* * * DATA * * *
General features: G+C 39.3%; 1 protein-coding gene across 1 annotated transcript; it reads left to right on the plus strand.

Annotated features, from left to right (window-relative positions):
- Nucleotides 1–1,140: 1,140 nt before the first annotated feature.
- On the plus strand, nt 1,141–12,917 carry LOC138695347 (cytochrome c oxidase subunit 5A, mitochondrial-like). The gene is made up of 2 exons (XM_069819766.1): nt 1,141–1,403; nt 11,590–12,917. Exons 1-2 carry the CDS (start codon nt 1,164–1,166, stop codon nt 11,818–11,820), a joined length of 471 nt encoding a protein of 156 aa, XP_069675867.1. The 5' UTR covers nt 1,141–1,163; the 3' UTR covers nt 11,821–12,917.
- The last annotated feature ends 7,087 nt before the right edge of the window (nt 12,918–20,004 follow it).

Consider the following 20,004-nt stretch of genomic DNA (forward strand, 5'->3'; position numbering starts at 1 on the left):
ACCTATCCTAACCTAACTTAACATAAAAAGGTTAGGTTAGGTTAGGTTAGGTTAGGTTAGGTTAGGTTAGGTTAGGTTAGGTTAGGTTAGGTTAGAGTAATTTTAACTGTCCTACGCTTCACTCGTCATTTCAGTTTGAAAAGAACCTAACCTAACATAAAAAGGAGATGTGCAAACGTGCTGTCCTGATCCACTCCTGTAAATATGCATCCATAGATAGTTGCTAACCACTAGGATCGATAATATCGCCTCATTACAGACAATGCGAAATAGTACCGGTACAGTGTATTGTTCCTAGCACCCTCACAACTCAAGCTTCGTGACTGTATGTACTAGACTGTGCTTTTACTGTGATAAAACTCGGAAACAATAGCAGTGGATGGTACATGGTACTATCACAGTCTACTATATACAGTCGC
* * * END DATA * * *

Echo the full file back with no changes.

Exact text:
General features: G+C 39.3%; 1 protein-coding gene across 1 annotated transcript; it reads left to right on the plus strand.

Annotated features, from left to right (window-relative positions):
- Nucleotides 1–1,140: 1,140 nt before the first annotated feature.
- On the plus strand, nt 1,141–12,917 carry LOC138695347 (cytochrome c oxidase subunit 5A, mitochondrial-like). The gene is made up of 2 exons (XM_069819766.1): nt 1,141–1,403; nt 11,590–12,917. Exons 1-2 carry the CDS (start codon nt 1,164–1,166, stop codon nt 11,818–11,820), a joined length of 471 nt encoding a protein of 156 aa, XP_069675867.1. The 5' UTR covers nt 1,141–1,163; the 3' UTR covers nt 11,821–12,917.
- The last annotated feature ends 7,087 nt before the right edge of the window (nt 12,918–20,004 follow it).

Consider the following 20,004-nt stretch of genomic DNA (forward strand, 5'->3'; position numbering starts at 1 on the left):
ACCTATCCTAACCTAACTTAACATAAAAAGGTTAGGTTAGGTTAGGTTAGGTTAGGTTAGGTTAGGTTAGGTTAGGTTAGGTTAGGTTAGGTTAGAGTAATTTTAACTGTCCTACGCTTCACTCGTCATTTCAGTTTGAAAAGAACCTAACCTAACATAAAAAGGAGATGTGCAAACGTGCTGTCCTGATCCACTCCTGTAAATATGCATCCATAGATAGTTGCTAACCACTAGGATCGATAATATCGCCTCATTACAGACAATGCGAAATAGTACCGGTACAGTGTATTGTTCCTAGCACCCTCACAACTCAAGCTTCGTGACTGTATGTACTAGACTGTGCTTTTACTGTGATAAAACTCGGAAACAATAGCAGTGGATGGTACATGGTACTATCACAGTCTACTATATACAGTCGC